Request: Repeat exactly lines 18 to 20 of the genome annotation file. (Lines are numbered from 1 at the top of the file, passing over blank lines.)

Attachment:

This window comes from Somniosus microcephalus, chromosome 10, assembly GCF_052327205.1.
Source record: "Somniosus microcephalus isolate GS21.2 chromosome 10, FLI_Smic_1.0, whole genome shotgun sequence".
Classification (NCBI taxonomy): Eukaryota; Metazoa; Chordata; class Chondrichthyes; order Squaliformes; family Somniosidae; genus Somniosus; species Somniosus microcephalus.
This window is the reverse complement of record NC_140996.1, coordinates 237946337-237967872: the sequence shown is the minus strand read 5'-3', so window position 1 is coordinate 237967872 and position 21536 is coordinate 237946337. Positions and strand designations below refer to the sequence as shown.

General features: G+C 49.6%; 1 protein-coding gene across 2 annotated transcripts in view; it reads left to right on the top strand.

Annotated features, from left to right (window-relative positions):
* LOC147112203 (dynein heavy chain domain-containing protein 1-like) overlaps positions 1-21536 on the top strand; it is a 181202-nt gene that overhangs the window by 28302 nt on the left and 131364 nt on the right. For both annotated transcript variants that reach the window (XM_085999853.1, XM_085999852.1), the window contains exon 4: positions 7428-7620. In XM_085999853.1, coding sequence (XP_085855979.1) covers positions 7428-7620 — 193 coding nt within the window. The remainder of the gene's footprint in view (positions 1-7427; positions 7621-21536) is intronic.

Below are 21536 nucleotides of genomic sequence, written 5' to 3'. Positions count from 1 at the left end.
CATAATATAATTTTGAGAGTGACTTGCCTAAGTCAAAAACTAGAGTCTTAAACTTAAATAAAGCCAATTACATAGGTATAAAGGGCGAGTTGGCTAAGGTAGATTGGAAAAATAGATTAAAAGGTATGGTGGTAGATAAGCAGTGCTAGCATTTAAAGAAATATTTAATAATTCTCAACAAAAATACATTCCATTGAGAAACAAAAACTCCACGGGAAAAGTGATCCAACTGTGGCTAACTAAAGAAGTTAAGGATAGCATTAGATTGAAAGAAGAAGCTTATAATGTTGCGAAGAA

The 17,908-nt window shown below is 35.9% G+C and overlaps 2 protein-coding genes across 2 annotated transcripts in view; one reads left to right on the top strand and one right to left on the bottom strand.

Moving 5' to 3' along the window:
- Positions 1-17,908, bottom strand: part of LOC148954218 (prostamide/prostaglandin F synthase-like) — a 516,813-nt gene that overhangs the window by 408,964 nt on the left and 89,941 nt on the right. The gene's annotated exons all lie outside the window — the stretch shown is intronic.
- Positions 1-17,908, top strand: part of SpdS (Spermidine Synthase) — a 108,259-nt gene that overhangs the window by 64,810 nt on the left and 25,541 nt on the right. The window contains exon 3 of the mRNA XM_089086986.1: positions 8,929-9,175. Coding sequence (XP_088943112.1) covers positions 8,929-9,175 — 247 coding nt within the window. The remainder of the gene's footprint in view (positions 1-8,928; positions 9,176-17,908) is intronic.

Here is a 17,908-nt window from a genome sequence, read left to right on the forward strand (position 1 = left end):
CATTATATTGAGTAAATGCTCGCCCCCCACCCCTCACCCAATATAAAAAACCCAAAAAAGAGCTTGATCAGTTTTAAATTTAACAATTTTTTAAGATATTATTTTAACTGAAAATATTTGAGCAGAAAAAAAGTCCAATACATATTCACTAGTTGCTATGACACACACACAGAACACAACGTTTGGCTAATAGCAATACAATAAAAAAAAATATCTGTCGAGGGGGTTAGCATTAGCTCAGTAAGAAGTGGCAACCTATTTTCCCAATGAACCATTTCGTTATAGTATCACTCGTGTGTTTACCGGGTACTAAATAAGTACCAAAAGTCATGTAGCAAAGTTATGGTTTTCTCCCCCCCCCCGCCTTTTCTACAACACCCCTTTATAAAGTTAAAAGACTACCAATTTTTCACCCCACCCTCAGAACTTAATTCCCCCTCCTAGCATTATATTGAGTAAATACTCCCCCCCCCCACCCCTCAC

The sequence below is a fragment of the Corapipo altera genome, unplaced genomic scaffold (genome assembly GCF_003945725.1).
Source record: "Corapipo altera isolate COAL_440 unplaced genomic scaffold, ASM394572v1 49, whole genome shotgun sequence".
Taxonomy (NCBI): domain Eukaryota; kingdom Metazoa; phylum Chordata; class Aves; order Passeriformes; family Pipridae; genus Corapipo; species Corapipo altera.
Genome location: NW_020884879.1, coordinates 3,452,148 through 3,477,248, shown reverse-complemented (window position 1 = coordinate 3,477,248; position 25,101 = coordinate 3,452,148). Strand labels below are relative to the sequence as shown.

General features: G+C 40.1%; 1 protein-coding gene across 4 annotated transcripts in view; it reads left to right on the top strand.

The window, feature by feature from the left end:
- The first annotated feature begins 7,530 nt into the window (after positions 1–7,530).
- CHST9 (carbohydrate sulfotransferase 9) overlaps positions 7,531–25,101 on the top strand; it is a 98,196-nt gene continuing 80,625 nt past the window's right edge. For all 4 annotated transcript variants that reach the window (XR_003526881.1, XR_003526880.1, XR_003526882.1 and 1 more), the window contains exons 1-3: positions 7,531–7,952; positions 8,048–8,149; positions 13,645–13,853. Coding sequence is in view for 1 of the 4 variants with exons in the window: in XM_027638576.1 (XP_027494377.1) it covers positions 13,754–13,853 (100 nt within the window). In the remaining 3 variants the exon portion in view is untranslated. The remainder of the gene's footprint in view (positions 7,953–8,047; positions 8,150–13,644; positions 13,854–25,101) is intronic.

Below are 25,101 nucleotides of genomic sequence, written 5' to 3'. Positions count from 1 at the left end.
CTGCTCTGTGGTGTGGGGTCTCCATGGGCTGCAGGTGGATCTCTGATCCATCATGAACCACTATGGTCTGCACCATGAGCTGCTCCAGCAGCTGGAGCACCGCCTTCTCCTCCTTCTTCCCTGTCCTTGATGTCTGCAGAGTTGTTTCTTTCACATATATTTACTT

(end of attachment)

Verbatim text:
Taxonomy (NCBI): domain Eukaryota; kingdom Metazoa; phylum Chordata; class Aves; order Passeriformes; family Pipridae; genus Corapipo; species Corapipo altera.
Genome location: NW_020884879.1, coordinates 3,452,148 through 3,477,248, shown reverse-complemented (window position 1 = coordinate 3,477,248; position 25,101 = coordinate 3,452,148). Strand labels below are relative to the sequence as shown.

General features: G+C 40.1%; 1 protein-coding gene across 4 annotated transcripts in view; it reads left to right on the top strand.